import in Python3.3
steve+comp.lang.python at pearwood.info
Wed Mar 27 00:06:02 CET 2013
On Tue, 26 Mar 2013 08:37:00 -0700, rocky wrote:
> And again, I get the impression that for the use case asked about, there
> isn't much ambiguity. If I am in mypackage.foo and I want to access
> mypackage.collections I should be able to say something like that
> without ambiguity or that much inference or directory searching.
And you can: either explicitly say
or use a relative import:
from . import collections
both of which only look inside mypackage.
> mypackage.colletions is not found inside the same directory as
> mypackage.foo, often I DON'T WANT Python to helpfully go searching
> around other places for it which sys.path will do.
With both solutions above, Python will not.
> Instead what I
> probably want is Python to give me an error.
> So again I come to import_relative,
> http://code.google.com/p/pyimport-relative/. And again, I wish this
> package didn't have to exist.
I'm not convinced it does. I don't understand the problem you are trying
to solve. "Provide relative imports" is not that problem, because the use-
case you give on the project page does not describe relative imports, as
they are understood in Python terminology.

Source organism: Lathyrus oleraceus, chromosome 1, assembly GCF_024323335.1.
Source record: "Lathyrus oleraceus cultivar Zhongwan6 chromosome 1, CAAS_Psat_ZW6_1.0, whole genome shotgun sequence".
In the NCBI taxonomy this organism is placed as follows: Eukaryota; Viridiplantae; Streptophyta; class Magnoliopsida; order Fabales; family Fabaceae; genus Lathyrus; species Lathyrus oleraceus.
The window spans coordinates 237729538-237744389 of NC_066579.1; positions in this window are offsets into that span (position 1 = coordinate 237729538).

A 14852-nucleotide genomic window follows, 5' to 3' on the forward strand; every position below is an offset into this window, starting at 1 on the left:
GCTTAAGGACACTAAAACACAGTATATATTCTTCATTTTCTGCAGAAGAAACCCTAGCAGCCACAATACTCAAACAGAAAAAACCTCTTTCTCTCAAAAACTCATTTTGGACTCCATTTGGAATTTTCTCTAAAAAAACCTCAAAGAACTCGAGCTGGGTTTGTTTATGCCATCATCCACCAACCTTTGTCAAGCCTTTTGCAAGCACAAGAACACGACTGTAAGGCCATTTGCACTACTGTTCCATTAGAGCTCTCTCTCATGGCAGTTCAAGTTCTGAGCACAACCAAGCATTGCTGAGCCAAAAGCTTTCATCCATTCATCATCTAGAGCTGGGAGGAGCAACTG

The error message you get gives the game away:
ValueError: Attempted relative import in non-package
In a stand-alone module, you can't do a relative import because there is
no package structure, hence there is nothing to import relative to.
As I don't quite understand your use-case, I'm a shooting in the dark
here, but it seems to me that you could fix this entire problem by simply
using a package instead of a directory of stand-alone modules. A mere
directory of stand-alone modules should be merely loosely coupled, no
different from any other modules in sys.path. If your modules are tightly
coupled, they should go in a package.
One thing which would make import manipulations much easier would be if
import (and __import__) took an explicit search path, as opposed to
operating on a system-wide global. E.g.
import module using this_path
would be nice.
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